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The market seems to have experienced exhaustion for the US dollar against the Canadian loonie. Several economic indicators in the US are likely to be the main driver for the pair as uncertainty around stimulus packages keep investors on the edge of their seats until the presidential elections next month. Initial Jobless Claims are projected to report a lower number this week, raising expectations that the spike to August highs would be a one-time occasion. The figure is expected to fall to 860,000 from the 898,000 files for new unemployment claims. The country’s home sector seems to have been improving more as of late – Existing Home Sales will also boost in September from 6.00 million to 6.30 million, a figure that could pile onto the market’s interest from the 14-year high achieved in August. It looks like the increase last month was its fastest pace since 2006. The expectations for the figure will improve the greenback’s recovery near-term.
The US dollar is likely to benefit from House Speaker Nancy Pelosi’s claim that its economy might not be getting another stimulus package to help businesses until after the presidential elections next month. Investors could continue to remain optimistic towards its economy, especially while waiting for several notable economic indicators that will be announced later today, such as existing home sales and initial jobless claims. Both indicators achieved record-breaking results last week, but for contrasting records. While analysts claim that existing home sales will reach even further up from its fourteen-year high seen last month, they’re also expecting that lesser people have registered for unemployment for the past week. These figures will offset the expected uptick in New Zealand’s quarterly CPI figures for Q3, which is projected to lift from -0.5% in the second quarter to a positive record of 0.9% achieved three months ending August.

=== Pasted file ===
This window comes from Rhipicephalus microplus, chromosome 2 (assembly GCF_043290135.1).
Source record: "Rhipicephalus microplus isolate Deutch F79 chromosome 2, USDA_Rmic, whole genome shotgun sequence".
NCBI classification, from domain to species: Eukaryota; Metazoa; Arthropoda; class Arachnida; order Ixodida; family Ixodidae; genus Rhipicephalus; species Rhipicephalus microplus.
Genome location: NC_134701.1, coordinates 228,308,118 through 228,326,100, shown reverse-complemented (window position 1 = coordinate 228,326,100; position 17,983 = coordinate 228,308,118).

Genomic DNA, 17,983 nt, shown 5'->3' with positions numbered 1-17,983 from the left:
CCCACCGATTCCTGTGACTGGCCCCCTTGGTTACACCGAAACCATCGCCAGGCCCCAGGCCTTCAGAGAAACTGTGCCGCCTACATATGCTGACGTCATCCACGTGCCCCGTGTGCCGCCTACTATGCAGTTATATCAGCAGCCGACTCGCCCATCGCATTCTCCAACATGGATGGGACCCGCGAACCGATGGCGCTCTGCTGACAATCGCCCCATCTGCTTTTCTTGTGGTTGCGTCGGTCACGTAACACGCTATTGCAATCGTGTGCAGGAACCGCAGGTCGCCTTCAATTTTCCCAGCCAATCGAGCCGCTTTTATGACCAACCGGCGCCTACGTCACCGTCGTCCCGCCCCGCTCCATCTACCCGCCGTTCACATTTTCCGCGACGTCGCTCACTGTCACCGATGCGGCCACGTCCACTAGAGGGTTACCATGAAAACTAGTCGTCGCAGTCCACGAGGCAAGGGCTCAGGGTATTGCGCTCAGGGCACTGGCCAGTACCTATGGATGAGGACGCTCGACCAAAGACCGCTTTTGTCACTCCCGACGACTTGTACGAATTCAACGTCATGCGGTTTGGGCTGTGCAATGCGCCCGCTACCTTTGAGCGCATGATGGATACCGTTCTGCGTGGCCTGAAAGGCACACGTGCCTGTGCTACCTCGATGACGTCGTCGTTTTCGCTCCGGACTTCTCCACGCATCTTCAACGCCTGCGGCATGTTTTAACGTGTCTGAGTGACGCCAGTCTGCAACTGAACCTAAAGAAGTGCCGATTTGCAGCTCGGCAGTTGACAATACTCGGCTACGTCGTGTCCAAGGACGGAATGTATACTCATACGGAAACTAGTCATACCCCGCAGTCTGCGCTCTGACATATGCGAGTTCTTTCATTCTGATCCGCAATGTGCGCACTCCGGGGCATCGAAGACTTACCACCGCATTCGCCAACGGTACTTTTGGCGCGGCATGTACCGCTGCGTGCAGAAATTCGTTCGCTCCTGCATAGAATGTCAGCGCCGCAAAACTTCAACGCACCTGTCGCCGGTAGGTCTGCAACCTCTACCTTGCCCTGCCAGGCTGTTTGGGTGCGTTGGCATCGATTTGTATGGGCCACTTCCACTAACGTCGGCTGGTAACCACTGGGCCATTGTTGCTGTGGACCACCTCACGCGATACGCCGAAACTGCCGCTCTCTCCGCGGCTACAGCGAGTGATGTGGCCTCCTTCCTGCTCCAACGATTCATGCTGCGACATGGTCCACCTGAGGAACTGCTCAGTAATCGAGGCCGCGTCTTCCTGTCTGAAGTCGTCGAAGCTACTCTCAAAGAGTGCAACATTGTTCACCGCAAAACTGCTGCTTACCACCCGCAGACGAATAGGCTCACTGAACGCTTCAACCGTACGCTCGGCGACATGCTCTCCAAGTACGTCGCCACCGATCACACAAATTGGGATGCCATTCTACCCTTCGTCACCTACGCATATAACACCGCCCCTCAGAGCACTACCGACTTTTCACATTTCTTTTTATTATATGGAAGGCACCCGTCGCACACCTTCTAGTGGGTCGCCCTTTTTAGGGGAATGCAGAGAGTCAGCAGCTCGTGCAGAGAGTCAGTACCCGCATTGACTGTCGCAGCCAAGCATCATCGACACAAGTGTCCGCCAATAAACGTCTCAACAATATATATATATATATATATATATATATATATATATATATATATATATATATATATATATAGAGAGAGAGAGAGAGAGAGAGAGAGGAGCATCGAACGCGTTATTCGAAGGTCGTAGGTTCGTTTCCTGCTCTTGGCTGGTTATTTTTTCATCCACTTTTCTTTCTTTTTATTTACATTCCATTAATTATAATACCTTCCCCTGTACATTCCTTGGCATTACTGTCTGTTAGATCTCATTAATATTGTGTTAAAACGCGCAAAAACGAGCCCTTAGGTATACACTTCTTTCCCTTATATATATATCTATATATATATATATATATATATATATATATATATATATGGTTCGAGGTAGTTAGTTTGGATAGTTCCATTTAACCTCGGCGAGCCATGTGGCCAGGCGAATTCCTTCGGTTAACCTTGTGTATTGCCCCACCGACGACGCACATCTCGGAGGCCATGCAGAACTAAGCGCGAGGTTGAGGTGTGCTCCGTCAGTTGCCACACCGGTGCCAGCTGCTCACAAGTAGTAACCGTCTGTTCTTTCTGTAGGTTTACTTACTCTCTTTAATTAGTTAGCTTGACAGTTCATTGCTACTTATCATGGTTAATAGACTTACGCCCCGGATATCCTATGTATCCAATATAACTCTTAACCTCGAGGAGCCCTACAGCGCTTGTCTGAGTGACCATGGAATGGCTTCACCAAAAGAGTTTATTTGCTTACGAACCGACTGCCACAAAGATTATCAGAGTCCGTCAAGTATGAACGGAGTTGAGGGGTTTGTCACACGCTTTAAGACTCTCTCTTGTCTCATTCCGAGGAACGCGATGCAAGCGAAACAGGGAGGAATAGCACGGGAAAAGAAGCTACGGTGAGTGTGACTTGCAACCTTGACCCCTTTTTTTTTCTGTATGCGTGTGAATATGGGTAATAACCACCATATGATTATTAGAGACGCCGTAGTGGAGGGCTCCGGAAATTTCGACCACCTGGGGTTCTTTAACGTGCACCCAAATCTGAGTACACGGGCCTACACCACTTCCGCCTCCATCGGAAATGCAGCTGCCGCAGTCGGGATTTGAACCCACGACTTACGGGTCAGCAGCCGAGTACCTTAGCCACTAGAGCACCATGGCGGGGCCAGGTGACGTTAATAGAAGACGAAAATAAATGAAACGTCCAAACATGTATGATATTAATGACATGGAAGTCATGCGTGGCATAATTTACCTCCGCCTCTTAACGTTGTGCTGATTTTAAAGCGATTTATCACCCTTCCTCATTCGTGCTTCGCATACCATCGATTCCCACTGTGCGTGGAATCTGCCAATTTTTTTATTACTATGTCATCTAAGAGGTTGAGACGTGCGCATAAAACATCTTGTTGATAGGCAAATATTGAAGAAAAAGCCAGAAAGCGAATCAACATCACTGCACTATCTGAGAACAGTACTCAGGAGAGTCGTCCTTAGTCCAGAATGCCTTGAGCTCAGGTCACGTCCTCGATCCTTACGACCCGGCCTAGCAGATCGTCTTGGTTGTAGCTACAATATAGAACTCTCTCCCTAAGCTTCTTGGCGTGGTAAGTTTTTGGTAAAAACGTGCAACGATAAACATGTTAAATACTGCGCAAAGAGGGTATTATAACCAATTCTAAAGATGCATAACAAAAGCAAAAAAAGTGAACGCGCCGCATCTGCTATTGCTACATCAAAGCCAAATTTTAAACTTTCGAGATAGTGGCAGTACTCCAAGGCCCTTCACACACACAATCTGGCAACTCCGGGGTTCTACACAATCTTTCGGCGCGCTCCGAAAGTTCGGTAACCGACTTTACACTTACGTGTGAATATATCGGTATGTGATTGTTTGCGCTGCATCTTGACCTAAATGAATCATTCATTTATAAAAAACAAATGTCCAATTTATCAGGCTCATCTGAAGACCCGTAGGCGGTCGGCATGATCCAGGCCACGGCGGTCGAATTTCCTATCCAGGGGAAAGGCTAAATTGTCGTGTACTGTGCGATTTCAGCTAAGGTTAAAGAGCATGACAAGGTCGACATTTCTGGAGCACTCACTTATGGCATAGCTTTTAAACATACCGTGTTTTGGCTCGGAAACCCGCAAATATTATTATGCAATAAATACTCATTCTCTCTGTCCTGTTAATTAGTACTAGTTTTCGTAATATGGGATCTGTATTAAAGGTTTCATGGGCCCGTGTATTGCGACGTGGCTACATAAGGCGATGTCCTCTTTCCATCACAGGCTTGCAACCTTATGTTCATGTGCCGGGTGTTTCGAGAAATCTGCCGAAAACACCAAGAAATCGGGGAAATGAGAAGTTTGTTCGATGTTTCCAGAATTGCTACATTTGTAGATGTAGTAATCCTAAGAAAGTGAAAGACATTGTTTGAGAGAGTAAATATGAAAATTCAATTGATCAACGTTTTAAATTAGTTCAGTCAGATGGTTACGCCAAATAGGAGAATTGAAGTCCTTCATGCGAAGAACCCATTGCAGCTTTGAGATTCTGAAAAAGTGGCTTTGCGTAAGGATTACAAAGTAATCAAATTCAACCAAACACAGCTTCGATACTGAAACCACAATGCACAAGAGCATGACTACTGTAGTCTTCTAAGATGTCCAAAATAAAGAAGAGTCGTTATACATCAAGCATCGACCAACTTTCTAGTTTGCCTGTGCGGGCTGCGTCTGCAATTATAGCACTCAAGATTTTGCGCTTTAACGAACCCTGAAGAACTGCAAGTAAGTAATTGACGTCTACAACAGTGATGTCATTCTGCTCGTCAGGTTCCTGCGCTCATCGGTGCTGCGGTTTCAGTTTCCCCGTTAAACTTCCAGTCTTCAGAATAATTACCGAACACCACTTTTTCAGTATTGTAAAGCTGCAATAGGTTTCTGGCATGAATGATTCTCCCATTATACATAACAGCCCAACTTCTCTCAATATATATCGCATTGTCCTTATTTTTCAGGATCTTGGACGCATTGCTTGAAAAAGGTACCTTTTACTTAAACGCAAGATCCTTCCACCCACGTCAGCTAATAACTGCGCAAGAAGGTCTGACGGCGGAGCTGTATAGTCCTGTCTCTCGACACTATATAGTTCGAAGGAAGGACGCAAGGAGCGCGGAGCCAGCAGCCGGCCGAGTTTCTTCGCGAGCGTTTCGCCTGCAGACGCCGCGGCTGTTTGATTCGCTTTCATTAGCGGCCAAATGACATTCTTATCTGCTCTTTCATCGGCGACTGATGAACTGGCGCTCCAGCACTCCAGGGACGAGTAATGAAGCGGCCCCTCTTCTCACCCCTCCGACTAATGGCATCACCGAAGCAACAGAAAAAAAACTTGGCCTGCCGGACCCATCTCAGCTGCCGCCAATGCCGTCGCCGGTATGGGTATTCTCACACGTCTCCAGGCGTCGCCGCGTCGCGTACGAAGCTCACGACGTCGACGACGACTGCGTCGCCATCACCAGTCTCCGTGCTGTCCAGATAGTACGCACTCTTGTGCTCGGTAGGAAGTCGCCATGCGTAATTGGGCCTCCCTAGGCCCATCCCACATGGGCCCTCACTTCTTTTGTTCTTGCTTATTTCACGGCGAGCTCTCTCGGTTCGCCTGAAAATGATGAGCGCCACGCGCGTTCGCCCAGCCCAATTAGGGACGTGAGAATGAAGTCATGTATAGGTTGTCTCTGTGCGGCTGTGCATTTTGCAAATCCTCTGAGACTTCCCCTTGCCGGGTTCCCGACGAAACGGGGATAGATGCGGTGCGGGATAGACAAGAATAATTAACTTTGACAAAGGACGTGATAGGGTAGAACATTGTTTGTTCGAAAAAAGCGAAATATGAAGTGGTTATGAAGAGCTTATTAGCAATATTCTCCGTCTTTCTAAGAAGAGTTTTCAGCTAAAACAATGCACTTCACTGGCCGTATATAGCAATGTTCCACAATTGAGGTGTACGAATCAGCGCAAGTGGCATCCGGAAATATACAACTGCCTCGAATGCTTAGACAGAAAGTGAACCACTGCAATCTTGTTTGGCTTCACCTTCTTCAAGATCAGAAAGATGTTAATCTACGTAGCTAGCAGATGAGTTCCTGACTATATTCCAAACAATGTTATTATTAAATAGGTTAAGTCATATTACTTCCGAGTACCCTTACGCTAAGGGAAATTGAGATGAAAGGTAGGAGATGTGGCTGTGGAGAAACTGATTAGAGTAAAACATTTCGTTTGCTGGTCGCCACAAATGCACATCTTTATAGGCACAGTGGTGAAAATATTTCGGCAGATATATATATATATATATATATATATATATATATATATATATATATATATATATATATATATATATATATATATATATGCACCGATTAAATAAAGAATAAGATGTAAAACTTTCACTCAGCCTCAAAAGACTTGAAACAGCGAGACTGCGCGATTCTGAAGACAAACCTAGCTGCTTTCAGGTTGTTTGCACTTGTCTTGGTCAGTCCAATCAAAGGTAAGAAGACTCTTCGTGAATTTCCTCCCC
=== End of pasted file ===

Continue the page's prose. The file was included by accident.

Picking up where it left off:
Asian assets like the Japanese yen are projected to lift thanks to recent improvements in the Chinese economy. China posted a 4.9% economic growth in the third quarter in comparison to last year, a move that offset the lack of data expected in Japan’s economic calendar. Moreover, Japan’s GDP expanded by 0.6% in August. This was a sign that its recovery from the coronavirus has been on track even before Yoshihide Suga took Shinzo Abe’s place as the country’s prime minister. The solid foundation for its growth is projected to assist Suga’s reign throughout the rest of the pandemic as he stabilizes Japan’s geopolitical relationships. Meanwhile, Australia seems to be struggling with its own recovery. Its tension with the Chinese economy, especially as the largest economy in Asia thrives, will only be beneficial for the Aussie’s counterparts because of its dependency on China’s demand for several of its commodities.
Australia’s increasing tension with China is likely to pull the Aussie down near-term, in comparison to an expected improvement in US economic data for today. Investors are also expected to drive away from the Aussie over fears that there wouldn’t be any stimulus packages in the country before the November elections, raising the need for safer assets near-term. Australia is going through a shadow trade war with China, its biggest trading partner for several commodities like agriculture, coal, and cotton. As China’s GDP expands, seen by the 4.9% yearly increase in the third quarter, the Australian economy is likely to suffer if it chooses to stop importing from Australia. After all, the country down under isn’t China’s main trading partner. The Aussie dollar is projected to fall as the fire burns in the shadow war, and the US economy continues to improve its employment and home sector for the next quarter.
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